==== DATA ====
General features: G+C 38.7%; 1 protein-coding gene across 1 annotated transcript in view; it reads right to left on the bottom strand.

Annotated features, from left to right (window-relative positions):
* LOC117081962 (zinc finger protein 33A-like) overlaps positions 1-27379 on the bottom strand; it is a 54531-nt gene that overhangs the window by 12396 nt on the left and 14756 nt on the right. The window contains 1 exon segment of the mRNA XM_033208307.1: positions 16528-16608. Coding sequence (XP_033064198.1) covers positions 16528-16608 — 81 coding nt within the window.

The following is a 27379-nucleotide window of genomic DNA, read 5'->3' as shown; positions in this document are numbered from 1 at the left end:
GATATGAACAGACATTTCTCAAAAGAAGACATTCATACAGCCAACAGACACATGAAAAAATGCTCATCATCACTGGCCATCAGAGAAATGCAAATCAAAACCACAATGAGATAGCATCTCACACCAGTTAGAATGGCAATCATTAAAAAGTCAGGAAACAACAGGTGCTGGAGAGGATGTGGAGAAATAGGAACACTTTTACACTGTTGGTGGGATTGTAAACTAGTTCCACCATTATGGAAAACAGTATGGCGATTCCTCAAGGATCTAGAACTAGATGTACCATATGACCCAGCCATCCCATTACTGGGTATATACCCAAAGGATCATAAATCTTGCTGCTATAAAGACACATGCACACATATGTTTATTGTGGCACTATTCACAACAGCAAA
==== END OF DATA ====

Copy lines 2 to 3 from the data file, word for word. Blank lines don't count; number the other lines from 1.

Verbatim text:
Annotated features, from left to right (window-relative positions):
* LOC117081962 (zinc finger protein 33A-like) overlaps positions 1-27379 on the bottom strand; it is a 54531-nt gene that overhangs the window by 12396 nt on the left and 14756 nt on the right. The window contains 1 exon segment of the mRNA XM_033208307.1: positions 16528-16608. Coding sequence (XP_033064198.1) covers positions 16528-16608 — 81 coding nt within the window.